Government bond sell-off fuels liquidity fears
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Government bond sell-off fuels liquidity fears

Investor concerns mount as liquidity fragments; banks seek to aggregate orders.

trader concern-R-600

In mid May, with the sell-off in 10-year Bunds still unfolding, a trader told Euromoney his biggest worry is not sudden losses from the sell-off but the lack of liquidity it has revealed even in bond markets that had seemed immune from that problem.

“What most alarms us inside the market is that this has been price gapping,” the trader said. “You don’t expect that kind of discontinuity in benchmark government bonds.”

Jim Reid, head of global fundamental credit strategy at Deutsche Bank, notes that this episode is just the latest to reveal the frailty of market structure.

“Those of us in the credit market saw this close up with high yield in the second half of last year,” he says. “However, that this is increasingly spreading up the top of the capital structure is a worry.

“It’s also a worry that these events are occurring in relatively upbeat markets. I can't help thinking that, when the next downturn hits, the lack of liquidity in various markets is going to be chaotic. These increasingly regular liquidity issues we’re seeing might be a mild dress rehearsal.”

Worries about the inability to turn positions round when the big sell-off starts is now hard-wired into investors’ minds.


Fixed Income Investors Survey Between February and April, Euromoney surveyed thousands of bond investors – including asset managers, banks, insurance companies and hedge funds – asking them to nominate their favoured sell-side providers of credit research and the best bond issuers.

In the course of that survey, we also asked about their concerns around secondary liquidity and what solutions they might see to improve it.

In total, 1,924 investors responded to the survey. Asked how concerned they now are about the lack of liquidity and potential inability to turn round large positions without moving the market price, an eye-catching 80% of the sample said they were either reasonably concerned (44%) or very concerned (36%).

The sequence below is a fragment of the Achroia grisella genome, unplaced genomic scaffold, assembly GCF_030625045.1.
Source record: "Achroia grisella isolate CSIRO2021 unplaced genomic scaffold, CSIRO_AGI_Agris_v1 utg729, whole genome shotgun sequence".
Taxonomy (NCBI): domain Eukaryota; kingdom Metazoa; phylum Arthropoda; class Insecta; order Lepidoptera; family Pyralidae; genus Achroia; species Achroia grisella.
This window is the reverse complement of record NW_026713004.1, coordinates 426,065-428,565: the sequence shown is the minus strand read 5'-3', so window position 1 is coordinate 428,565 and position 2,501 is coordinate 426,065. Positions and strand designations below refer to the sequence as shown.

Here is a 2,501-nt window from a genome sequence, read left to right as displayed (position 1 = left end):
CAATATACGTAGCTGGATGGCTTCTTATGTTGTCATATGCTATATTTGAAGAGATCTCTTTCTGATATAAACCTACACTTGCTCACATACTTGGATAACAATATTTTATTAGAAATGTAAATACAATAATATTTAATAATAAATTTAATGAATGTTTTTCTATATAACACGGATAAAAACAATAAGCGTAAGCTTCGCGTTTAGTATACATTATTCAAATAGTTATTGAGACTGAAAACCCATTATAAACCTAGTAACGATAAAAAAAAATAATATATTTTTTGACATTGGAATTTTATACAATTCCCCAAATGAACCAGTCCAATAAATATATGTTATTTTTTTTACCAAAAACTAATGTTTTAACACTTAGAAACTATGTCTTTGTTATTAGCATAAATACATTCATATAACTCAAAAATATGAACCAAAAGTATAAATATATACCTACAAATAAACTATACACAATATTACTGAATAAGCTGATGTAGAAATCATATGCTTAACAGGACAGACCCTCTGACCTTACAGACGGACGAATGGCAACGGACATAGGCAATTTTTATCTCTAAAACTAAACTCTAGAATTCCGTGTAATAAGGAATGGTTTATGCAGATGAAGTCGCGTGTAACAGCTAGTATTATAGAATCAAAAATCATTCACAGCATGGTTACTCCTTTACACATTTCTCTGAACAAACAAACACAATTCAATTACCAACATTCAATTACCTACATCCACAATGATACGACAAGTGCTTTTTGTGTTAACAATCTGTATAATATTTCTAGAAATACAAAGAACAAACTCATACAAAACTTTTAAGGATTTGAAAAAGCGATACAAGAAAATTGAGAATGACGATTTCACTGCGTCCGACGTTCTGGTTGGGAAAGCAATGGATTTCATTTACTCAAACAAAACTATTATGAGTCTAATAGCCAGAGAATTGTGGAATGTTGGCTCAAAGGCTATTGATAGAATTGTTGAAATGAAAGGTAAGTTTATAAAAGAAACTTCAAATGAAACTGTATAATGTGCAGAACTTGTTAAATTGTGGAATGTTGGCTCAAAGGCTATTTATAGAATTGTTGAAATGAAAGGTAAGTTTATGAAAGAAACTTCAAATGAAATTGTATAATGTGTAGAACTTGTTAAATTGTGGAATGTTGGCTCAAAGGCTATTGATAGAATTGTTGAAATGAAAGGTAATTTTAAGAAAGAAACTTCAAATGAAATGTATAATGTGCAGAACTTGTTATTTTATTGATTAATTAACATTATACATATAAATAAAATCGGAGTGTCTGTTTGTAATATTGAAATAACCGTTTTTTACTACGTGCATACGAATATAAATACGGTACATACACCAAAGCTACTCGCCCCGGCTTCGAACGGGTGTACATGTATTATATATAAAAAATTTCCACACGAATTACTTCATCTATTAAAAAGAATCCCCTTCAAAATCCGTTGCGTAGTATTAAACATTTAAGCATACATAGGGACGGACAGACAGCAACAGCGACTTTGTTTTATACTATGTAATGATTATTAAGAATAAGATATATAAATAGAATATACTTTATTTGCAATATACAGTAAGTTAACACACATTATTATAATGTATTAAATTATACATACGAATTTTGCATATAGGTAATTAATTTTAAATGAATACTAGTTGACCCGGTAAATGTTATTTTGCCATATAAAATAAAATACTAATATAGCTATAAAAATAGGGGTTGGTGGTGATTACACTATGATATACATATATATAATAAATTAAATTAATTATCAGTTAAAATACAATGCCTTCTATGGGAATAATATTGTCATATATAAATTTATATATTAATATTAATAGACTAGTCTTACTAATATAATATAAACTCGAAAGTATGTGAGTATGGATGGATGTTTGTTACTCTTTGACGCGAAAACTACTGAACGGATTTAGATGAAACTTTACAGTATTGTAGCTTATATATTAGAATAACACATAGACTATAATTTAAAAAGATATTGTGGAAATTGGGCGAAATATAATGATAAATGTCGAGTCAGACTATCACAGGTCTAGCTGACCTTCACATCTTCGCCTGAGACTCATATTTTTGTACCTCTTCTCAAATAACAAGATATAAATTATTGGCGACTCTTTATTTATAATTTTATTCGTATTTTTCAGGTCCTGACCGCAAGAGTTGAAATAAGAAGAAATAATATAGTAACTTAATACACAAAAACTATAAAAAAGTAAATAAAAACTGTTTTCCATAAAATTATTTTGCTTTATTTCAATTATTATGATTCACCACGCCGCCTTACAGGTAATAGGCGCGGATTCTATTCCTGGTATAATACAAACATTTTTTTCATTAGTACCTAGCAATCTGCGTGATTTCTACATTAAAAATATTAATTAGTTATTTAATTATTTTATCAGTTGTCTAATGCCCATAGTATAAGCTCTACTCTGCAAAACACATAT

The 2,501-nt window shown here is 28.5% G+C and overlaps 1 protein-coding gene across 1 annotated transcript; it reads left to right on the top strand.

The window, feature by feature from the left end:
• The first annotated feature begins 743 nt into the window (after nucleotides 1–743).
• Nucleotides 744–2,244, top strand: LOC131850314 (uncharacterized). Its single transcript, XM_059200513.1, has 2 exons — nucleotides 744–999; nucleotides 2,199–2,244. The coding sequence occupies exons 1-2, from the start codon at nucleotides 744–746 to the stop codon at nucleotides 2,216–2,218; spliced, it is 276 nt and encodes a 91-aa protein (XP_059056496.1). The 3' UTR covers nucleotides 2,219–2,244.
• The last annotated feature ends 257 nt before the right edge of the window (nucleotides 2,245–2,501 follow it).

How concerned are bond investors about a fall in bond market liquidity, and the potential difficulty in turning round large positions without negatively impacting market price? 



Source: Euromoney Research Group Fixed Income Investors Survey, incorporating Best Borrowers and Fixed Income Research

Two-thirds of these investors expect the situation to get even worse, with new pre- and post-trade transparency rules leaving 45% of them reasonably concerned and 17% very concerned that these regulations will further reduce liquidity. 

How concerned are bond investors that regulatory changes to enhance pre- and post-trade transparency will further reduce bond market liquidity?



Source: Euromoney Research Group Fixed Income Investors Survey, incorporating Best Borrowers and Fixed Income Research

What’s worse, the majority doesn’t think the various new bond trading systems and protocols set up to address the problem will help. While they are open-minded about using other trading protocols beyond request for quote and transacting on exchange like all-for-all platforms or via crossing networks, 63% of respondents think these innovations won’t improve matters.

Do new venues for trade execution and new trading protocols offer a potential solution to poor secondary credit bond market liquidity?



Source: Euromoney Research Group Fixed Income Investors Survey, incorporating Best Borrowers and Fixed Income Research

Is there any good news out there? Asif Godall, head of traded credit for Europe at HSBC, tries to find some.

“Improved transparency has at least improved liquidity in smaller orders of $500,000 or less,” he says. “It is true that while the size of the credit market has doubled since 2007, dealer market-making inventory has fallen by 80% or more.